Tokyo is a city that rewards our curiosity. At night, awash in the shifting afterglow of big-screen advertisements, its visitors are soon acquainted with the beckoning cries and jingles from countless shops, arcades, and izakaya—a collective cacophony as each vies for your attention. And yet, resting alongside these more prominent destinations, many travelers now seek out the comparatively quieter and more intimate parts of town tucked away in a warren of back streets.
These are yokocho—literally, ‘side streets’. Where shadows curl in quiet corners and the light from neon signs glows just that little more gently. It’s here, walking past their nondescript doorways, that we encounter the remnants of a Tokyo that has existed for years. These yokocho date from the postwar period, when market stalls sprung up or were later consolidated to specific parts of town. As the years went on, they adapted and these alleyways are now home to tightly packed restaurants and bars, some with seating capacity for only a few people at one time, others only offering the space to stand. It may seem daunting at first—the intimate nature of these establishments and the difficulty in discerning which one to choose (the menus often only in Japanese), however, the popularity of these areas is rooted in stepping outside the obvious into somewhere beyond your comfort zone.
While many foreign visitors tend towards more centrally located and well-known yokocho, there are many similar areas beyond Shinjuku that receive far less tourist footfall. I encourage you to explore a little further afield; they can be found all over Tokyo and are no less charming.
So how does one choose where to go? I will first outline some alternative yokocho and will then explain how to locate the one nearest to where you are staying, even if you don’t speak Japanese!
Located in Kichijoji, a brilliant Tokyo neighborhood known for Inokashira Park and vintage shopping, this yokocho was originally a collection of market stalls–alleyways lined with narrow frontages that resembled the mouth of a harmonica. Rejuvenated in the nineties when new bars and eateries began opening, Harmonica and its lanes house a number of shops and attract a mixed crowd of young and old. I recommend spending the day in the neighborhood, perhaps walking over from Mitaka after a morning visit to the Ghibli Museum, then making your way to Harmonica Yokocho once night falls for drinks and dinner.
The district of Oimachi is not known as a tourist destination, yet is easily accessible from Shinjuku and Shibuya on the Rinkai Line. For this reason, its yokocho caters to a mostly local and after-work crowd. Best visited in the evening, these narrow lanes are home to many bars and some bigger restaurants serving delicious ramen with black chargrilled chashu and one of the largest omurice I’ve ever encountered!
An example of a modern development drawing inspiration from traditional food and drink culture, this is a brand new ‘yokocho’ located inside the high-rise Toranomon Hills Business Tower. This yokocho is interesting for its uncanny mix of old with shiny new and is worth seeing if only for the architectural feat. Serving the business lunch crowds as well as dinner until 10 pm, expect to find sushi and even French cuisine amongst the more traditional yakitori offerings.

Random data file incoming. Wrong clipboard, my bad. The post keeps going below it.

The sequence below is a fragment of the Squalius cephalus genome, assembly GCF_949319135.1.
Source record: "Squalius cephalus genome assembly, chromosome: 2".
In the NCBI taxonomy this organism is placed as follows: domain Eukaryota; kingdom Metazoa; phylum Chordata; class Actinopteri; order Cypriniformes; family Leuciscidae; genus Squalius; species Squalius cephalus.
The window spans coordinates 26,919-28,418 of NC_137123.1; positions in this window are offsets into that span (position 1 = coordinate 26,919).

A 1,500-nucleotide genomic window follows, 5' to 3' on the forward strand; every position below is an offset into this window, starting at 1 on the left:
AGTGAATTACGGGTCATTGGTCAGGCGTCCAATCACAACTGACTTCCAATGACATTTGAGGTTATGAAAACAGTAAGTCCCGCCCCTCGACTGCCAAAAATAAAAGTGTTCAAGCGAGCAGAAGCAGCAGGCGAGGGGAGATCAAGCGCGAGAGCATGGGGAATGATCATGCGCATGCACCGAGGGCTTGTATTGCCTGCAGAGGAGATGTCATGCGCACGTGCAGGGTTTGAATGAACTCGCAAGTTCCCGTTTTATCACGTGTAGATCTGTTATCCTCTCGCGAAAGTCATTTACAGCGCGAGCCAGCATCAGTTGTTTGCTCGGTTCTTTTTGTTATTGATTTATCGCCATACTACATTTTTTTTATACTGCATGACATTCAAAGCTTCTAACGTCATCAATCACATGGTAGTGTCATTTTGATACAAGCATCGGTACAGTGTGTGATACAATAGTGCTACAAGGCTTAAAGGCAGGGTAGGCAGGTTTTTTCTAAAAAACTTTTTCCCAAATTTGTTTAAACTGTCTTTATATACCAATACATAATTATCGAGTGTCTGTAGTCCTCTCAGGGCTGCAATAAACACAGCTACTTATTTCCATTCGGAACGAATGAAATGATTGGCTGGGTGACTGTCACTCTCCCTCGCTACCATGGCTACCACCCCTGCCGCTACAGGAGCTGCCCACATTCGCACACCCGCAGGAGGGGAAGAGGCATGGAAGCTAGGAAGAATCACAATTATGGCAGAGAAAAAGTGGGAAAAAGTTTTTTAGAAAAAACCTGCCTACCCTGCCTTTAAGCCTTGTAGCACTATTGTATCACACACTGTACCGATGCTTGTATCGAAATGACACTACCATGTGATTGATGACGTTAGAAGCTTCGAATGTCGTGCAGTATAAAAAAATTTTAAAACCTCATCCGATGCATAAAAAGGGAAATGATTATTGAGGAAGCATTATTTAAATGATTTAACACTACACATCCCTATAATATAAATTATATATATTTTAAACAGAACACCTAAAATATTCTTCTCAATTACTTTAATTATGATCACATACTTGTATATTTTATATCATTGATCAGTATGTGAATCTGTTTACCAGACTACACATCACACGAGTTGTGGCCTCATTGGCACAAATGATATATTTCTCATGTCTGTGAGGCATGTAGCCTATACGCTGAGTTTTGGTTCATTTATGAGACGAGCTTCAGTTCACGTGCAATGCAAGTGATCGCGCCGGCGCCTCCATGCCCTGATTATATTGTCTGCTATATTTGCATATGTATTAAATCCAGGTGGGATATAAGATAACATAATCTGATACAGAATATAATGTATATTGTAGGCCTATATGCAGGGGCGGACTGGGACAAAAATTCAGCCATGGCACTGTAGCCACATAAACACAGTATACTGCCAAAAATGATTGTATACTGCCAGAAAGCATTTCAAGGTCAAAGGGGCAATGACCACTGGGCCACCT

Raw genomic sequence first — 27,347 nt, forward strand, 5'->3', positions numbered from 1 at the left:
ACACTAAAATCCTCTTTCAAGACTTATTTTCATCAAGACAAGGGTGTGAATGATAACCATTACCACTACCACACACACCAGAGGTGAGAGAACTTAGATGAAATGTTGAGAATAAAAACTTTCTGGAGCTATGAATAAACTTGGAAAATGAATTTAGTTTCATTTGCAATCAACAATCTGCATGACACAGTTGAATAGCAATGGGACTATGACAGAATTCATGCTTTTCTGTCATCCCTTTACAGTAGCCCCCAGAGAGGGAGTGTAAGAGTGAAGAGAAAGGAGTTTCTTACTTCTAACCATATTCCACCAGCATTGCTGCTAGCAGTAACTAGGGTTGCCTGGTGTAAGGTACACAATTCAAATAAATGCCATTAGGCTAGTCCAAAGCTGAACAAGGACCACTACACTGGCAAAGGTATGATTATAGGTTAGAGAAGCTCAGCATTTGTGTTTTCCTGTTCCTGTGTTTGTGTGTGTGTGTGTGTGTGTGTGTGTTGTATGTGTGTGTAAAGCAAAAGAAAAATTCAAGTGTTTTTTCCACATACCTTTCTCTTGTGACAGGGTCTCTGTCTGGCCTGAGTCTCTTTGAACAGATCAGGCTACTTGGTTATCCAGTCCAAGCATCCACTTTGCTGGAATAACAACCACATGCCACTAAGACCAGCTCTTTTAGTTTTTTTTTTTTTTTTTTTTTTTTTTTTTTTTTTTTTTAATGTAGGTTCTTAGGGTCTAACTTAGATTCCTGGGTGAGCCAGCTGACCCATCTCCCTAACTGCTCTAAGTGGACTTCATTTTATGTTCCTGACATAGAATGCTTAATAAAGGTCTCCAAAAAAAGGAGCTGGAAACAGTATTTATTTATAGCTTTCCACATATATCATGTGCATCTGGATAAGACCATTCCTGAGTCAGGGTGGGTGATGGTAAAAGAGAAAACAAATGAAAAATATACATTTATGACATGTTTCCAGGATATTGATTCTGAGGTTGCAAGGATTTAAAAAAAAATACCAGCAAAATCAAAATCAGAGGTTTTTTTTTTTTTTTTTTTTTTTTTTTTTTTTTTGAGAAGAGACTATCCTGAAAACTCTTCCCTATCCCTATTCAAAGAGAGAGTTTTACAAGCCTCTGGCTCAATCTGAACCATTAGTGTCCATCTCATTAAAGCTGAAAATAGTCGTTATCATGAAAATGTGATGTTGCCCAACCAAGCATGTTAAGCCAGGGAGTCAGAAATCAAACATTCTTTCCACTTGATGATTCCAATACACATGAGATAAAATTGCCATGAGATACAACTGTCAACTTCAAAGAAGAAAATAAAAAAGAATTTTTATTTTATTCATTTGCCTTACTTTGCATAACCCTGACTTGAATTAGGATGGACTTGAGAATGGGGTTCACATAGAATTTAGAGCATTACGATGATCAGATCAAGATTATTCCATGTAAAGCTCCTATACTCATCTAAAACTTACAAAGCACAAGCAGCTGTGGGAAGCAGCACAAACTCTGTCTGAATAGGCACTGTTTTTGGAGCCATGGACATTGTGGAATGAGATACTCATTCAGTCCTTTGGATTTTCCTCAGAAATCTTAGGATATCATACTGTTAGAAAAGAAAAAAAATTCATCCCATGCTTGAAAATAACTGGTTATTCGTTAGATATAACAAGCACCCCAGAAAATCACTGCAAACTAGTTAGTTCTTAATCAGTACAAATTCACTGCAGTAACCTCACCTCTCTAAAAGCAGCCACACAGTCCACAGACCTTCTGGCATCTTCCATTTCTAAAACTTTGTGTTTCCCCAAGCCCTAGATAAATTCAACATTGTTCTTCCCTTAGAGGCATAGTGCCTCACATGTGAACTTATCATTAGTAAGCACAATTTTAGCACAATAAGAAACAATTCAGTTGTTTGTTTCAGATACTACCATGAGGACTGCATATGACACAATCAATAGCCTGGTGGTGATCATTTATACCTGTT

Please note that some restaurants do not operate for lunch and may have different opening hours or closing days. For more information, please refer to each store’s page here.
Depending on where you’re staying, you may not need to leave your neighborhood to reach your nearest yokocho. Open google maps and bring up your local area, then search either 飲食店街 (inshokuten-gai) or 横丁 (yokocho). These should hopefully bring up a cluster of bars and restaurants nearby and I encourage you to step out and explore!
It is important to note that many of the bars found in yokocho will have a cover charge, which if not displayed near the entrance will usually come to between 500 to 1000 yen per head, however, this varies depending on the establishment. In exchange, you will likely receive a small appetizer or side dish to enjoy while you decide on your order.
A trip to a yokocho is a sensory experience and trusting your gut, plucking up the courage to take a seat at a particular restaurant or bar, is your chance to experience Japanese hospitality at a more local pace. Perhaps it’s a particularly delicious smell emanating from somewhere… or the dulcet tones of a crooning salaryman’s karaoke betrayed by walls that are slightly too thin; follow that inner pull and you may have one of the most memorable evenings of your trip.
This post was originally published in August 2020. While we do our best to ensure that all of our information is correct, details are subject to change. Due to Covid-19, shops may be closed or operate at reduced opening hours so please contact each establishment directly for details.